Welcome to Cassava Virus Evolution!
Molecular evolution of plant viruses occurs through a combination of point mutations, recombination and reassortment of viral genome components. These processes produce a high degree of variation that undergoes selection to generate a subset of viral variants well adapted to their plant hosts and efficiently transmitted by their insect vectors.
Welcome to Cassava Virus Evolution!
Molecular evolution of plant viruses occurs through a combination of point mutations, recombination and reassortment of viral genome components. These processes produce a high degree of variation that undergoes selection to generate a subset of viral variants well adapted to their plant hosts and efficiently transmitted by their insect vectors.
Welcome to Cassava Virus Evolution!
Molecular evolution of plant viruses occurs through a combination of point mutations, recombination and reassortment of viral genome components. These processes produce a high degree of variation that undergoes selection to generate a subset of viral variants well adapted to their plant hosts and efficiently transmitted by their insect vectors.
Welcome to Cassava Virus Evolution!
Molecular evolution of plant viruses occurs through a combination of point mutations, recombination and reassortment of viral genome components. These processes produce a high degree of variation that undergoes selection to generate a subset of viral variants well adapted to their plant hosts and efficiently transmitted by their insect vectors.
Welcome to Cassava Virus Evolution!
Molecular evolution of plant viruses occurs through a combination of point mutations, recombination and reassortment of viral genome components. These processes produce a high degree of variation that undergoes selection to generate a subset of viral variants well adapted to their plant hosts and efficiently transmitted by their insect vectors.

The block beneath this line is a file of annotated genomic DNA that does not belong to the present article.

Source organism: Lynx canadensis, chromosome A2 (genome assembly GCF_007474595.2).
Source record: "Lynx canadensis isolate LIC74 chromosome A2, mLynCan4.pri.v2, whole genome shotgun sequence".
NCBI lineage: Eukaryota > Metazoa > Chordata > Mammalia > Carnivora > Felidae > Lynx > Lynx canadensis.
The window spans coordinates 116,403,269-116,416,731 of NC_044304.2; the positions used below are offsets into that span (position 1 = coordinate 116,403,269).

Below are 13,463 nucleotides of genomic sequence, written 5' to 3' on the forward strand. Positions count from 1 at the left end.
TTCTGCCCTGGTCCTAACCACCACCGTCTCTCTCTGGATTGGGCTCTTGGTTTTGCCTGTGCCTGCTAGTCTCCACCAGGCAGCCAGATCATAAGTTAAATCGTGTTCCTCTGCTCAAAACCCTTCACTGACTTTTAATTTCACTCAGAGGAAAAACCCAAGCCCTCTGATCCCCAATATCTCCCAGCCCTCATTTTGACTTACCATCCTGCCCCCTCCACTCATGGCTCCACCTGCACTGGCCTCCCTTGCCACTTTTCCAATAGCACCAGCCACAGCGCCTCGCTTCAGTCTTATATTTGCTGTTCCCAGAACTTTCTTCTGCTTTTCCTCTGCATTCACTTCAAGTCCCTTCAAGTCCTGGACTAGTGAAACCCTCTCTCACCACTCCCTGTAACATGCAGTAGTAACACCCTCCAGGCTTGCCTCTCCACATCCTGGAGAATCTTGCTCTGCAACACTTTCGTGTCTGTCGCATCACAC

Welcome to Cassava Virus Evolution!
Molecular evolution of plant viruses occurs through a combination of point mutations, recombination and reassortment of viral genome components. These processes produce a high degree of variation that undergoes selection to generate a subset of viral variants well adapted to their plant hosts and efficiently transmitted by their insect vectors.
Alana Jacobson with Sara Obama, President Obama's grandmother
Our team and audience
Postdoc Will Sharpee looking for whiteflies on the backs of cassava leaves
George Kennedy collecting whiteflies
Postdoc Gaby Chavez on local transport
Whiteflies
All of our samples

Why prioritize the Cassava Mosaic Virus?

Cassava is a major food crop in Africa and Asia. Cassava can grow under drought, high temperature and poor soil conditions, but its production is severely limited by viral diseases. Cassava Mosaic Disease (CMD) is one of the most economically important crop diseases in Africa.

TWITTER BLOCK

RT : Just found out that my alma mater published an alumna spotlight on me this month! Check it ou… https://t.co/lEhknYqyN4
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RT : Exciting new development in the quest for control of vector-borne plant viruses. It’s been a big week for plant vir… https://t.co/yHy9Nq2MZj
Welcome to the TYLCV-whitefly community. Hope you enjoy the shift to a new virus-vector pathosystem🦟 Enjoyed your talk on Tuesday.